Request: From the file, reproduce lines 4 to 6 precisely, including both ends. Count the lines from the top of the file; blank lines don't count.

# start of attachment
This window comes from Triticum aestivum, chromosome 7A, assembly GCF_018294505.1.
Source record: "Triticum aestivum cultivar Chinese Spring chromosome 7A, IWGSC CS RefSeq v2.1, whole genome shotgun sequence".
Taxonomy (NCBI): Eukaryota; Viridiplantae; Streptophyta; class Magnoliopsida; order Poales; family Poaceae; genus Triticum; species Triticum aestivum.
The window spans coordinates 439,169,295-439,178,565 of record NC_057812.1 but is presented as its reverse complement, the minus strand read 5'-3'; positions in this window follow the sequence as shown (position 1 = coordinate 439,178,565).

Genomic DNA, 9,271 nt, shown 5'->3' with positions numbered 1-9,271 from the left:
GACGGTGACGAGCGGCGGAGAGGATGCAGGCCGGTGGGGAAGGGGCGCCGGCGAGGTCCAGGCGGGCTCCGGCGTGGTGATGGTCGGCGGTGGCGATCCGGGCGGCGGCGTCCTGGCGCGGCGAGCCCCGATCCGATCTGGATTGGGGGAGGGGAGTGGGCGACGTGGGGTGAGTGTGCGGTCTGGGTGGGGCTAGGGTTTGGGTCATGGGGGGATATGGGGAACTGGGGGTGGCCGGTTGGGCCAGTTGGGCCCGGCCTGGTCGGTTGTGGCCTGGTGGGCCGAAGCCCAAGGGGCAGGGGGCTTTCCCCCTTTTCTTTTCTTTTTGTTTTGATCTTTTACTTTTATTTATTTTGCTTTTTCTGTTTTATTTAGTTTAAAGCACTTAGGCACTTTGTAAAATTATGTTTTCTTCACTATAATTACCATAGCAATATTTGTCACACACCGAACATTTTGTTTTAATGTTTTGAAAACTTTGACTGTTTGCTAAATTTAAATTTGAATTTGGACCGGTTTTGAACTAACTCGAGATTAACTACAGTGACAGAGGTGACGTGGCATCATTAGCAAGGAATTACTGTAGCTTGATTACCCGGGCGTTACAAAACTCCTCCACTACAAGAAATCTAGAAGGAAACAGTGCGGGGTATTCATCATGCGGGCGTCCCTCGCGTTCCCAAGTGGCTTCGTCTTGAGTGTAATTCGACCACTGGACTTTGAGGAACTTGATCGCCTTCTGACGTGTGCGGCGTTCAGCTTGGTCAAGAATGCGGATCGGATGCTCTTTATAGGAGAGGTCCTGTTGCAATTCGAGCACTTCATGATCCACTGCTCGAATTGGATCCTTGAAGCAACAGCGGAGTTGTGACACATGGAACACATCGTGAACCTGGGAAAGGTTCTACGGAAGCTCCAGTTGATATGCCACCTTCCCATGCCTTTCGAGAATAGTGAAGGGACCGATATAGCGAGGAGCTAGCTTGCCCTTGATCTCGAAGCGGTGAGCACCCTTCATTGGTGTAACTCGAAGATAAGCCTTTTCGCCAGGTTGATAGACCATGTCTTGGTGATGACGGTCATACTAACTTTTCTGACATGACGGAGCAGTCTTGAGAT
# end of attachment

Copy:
The window spans coordinates 439,169,295-439,178,565 of record NC_057812.1 but is presented as its reverse complement, the minus strand read 5'-3'; positions in this window follow the sequence as shown (position 1 = coordinate 439,178,565).

Genomic DNA, 9,271 nt, shown 5'->3' with positions numbered 1-9,271 from the left:
GACGGTGACGAGCGGCGGAGAGGATGCAGGCCGGTGGGGAAGGGGCGCCGGCGAGGTCCAGGCGGGCTCCGGCGTGGTGATGGTCGGCGGTGGCGATCCGGGCGGCGGCGTCCTGGCGCGGCGAGCCCCGATCCGATCTGGATTGGGGGAGGGGAGTGGGCGACGTGGGGTGAGTGTGCGGTCTGGGTGGGGCTAGGGTTTGGGTCATGGGGGGATATGGGGAACTGGGGGTGGCCGGTTGGGCCAGTTGGGCCCGGCCTGGTCGGTTGTGGCCTGGTGGGCCGAAGCCCAAGGGGCAGGGGGCTTTCCCCCTTTTCTTTTCTTTTTGTTTTGATCTTTTACTTTTATTTATTTTGCTTTTTCTGTTTTATTTAGTTTAAAGCACTTAGGCACTTTGTAAAATTATGTTTTCTTCACTATAATTACCATAGCAATATTTGTCACACACCGAACATTTTGTTTTAATGTTTTGAAAACTTTGACTGTTTGCTAAATTTAAATTTGAATTTGGACCGGTTTTGAACTAACTCGAGATTAACTACAGTGACAGAGGTGACGTGGCATCATTAGCAAGGAATTACTGTAGCTTGATTACCCGGGCGTTACAAAACTCCTCCACTACAAGAAATCTAGAAGGAAACAGTGCGGGGTATTCATCATGCGGGCGTCCCTCGCGTTCCCAAGTGGCTTCGTCTTGAGTGTAATTCGACCACTGGACTTTGAGGAACTTGATCGCCTTCTGACGTGTGCGGCGTTCAGCTTGGTCAAGAATGCGGATCGGATGCTCTTTATAGGAGAGGTCCTGTTGCAATTCGAGCACTTCATGATCCACTGCTCGAATTGGATCCTTGAAGCAACAGCGGAGTTGTGACACATGGAACACATCGTGAACCTGGGAAAGGTTCTACGGAAGCTCCAGTTGATATGCCACCTTCCCATGCCTTTCGAGAATAGTGAAGGGACCGATATAGCGAGGAGCTAGCTTGCCCTTGATCTCGAAGCGGTGAGCACCCTTCATTGGTGTAACTCGAAGATAAGCCTTTTCGCCAGGTTGATAGACCATGTCTTGGTGATGACGGTCATACTAACTTTTCTGACATGACGGAGCAGTCTTGAGAT